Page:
The Financial Review is regarded by some as Australia’s version of the FT. Editor Glenn Burge obviously thinks its journalists have a way to go to match their UK counterpart.
We can’t think of a better way to boost morale and performance than pillorying your own staff in front of their colleagues.
This first edition, which has fallen into Crikeys hands, contains some homespun advice from Editor Glenn which seems pitched at about second year journalism school level, together with examples of apparent blunders by AFR staffers. Enjoy!
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Welcome to the first edition of REV HEADS, the Fin’s newsletter on ways to improve the way we write. I would like you all to read it and keep it for reference.
It is intended for all editorial staff from the most senior reporter or production journalist, to the youngest trainee.
The newsletter is part of the Fairfax policy to improve the quality and increase the accuracy of our writing, and to correct any errors immediately we are aware of them.
To this end, the production journalist will increasingly be querying bad or ambiguous constructions in copy. It is therefore vital that reporters put their contact details at the top of stories.
It is a good idea, when you are reading a story before you file it, to step back and try to see it as readers would.
Winsome Byrne and Bernard OShea, who are preparing the fortnightly newsletters, welcome your suggestions and comtributions.
SEEING IS AGGRIEVING: The verb to see is used far too often nowadays. Instead of saying something saw something happen, say what happened. For example, In 2001, the company saw its profits plunge 50 per cent should be In 2001, the companys profits plunged 50 per cent.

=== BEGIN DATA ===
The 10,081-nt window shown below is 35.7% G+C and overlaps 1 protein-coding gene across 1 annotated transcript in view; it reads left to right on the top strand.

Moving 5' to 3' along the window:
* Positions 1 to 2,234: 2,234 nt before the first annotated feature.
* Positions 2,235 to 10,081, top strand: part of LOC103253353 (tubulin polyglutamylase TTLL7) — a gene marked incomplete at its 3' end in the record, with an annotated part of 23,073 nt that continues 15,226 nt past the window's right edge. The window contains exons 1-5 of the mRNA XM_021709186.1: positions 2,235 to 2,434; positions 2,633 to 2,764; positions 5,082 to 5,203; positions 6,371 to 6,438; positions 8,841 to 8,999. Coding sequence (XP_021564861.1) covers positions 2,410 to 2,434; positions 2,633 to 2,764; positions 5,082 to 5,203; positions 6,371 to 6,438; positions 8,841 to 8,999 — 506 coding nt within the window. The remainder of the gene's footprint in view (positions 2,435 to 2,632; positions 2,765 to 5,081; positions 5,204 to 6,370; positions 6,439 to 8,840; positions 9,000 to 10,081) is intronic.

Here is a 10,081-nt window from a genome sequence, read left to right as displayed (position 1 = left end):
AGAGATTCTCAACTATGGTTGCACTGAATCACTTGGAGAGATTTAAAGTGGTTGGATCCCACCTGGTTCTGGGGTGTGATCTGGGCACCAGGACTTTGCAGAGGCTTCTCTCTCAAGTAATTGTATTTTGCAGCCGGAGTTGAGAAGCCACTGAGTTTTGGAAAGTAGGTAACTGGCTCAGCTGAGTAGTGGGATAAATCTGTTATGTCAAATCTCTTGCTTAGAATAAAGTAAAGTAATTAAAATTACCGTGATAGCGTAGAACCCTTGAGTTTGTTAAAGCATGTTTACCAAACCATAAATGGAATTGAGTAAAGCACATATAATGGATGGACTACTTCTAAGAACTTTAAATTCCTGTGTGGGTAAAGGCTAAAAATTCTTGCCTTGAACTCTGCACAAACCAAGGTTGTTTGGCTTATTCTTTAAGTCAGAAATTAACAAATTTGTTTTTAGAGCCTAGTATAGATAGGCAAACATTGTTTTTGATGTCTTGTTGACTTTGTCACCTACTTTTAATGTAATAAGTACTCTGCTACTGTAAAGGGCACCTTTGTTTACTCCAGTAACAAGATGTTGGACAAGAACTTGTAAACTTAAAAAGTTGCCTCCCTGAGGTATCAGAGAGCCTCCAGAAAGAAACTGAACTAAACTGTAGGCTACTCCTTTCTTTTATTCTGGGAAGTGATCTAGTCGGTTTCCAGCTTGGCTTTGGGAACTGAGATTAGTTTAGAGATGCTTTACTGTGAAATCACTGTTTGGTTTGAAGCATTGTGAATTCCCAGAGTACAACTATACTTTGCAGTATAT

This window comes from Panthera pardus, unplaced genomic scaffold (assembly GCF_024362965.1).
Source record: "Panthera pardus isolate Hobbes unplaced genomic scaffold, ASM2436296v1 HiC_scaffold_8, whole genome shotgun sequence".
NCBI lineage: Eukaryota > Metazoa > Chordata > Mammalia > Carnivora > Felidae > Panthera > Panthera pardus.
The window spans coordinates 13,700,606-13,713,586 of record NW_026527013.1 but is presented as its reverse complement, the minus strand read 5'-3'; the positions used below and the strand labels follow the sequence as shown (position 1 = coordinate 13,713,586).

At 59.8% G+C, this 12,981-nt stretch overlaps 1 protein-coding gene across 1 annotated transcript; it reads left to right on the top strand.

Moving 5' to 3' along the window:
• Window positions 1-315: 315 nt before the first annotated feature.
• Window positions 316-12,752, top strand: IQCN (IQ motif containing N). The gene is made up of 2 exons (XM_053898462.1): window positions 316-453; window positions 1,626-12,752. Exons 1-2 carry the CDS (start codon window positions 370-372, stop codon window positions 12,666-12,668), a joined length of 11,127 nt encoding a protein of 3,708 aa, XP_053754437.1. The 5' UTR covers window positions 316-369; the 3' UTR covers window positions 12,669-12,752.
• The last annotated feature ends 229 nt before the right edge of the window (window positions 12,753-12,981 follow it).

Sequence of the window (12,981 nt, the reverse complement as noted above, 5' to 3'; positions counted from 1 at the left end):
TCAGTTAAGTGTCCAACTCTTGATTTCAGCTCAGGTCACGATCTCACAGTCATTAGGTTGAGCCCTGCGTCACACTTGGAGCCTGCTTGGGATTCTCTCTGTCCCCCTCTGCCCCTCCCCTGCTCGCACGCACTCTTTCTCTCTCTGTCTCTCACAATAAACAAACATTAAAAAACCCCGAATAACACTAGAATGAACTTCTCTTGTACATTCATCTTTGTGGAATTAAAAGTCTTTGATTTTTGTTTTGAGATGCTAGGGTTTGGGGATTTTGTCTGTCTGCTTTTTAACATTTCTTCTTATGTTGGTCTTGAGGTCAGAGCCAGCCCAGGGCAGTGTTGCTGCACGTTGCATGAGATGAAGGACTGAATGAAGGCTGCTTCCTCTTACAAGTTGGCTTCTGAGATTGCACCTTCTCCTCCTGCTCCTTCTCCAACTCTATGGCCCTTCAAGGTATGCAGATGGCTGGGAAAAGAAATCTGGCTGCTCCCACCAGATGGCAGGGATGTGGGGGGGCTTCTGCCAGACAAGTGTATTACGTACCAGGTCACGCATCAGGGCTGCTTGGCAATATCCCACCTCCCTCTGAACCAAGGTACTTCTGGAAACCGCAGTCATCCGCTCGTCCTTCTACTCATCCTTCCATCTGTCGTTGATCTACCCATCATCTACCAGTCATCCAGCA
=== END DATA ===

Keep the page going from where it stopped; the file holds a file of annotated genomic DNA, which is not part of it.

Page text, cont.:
DOES THIS REPORTER KNOW SOMETHING THE REST OF US DON’T?
Fewer Australians plan to fly on the first anniversary of next weeks terrorist atacks.
AND ANOTHER ONE
Queenslands tourism industry has boomed since the terrorist attacks and the collapse of Ansett, with one analyst claiming it may have picked up market share because of the twin calamities last September.
Ed: not sure what the death toll was for Ansett.
POSITION, POSITION: When you are quoting or introducing someone in copy, you should give their title first, followed by their name (the Prime Minister, John Howard, NOT John Howard, the Prime Minister). This is because the authority or expertise they have, which makes them of interest to our readers, is vested primarily in the positions they hold rather than their names or personae. If you are quoting a nobody that few people have heard of, by putting their titles first they immediately become a somebody of importance.
PUTTING YOUR FOOT IN IT:
This intro sarted life this way: With walking problems brought on by his large stature and club feet, it is still two steps forward and one step back for the father of Australian landscape, John Glover.
And ended up reading much better this way: Theres been good news and bad news recently for the legacy of the father of Australian landscape painting, John Glover.
Boardroom bane quietly folds his tent (John Jones) (13/9/2002)
Merchant buffs up Billabong (Garrett Jones) (13/9/2002)
Great idea, but a pity about the messing around (Bruce Walkley) (13/9/2002)
Please send your contributions to [email protected]
(with a CC to [email protected])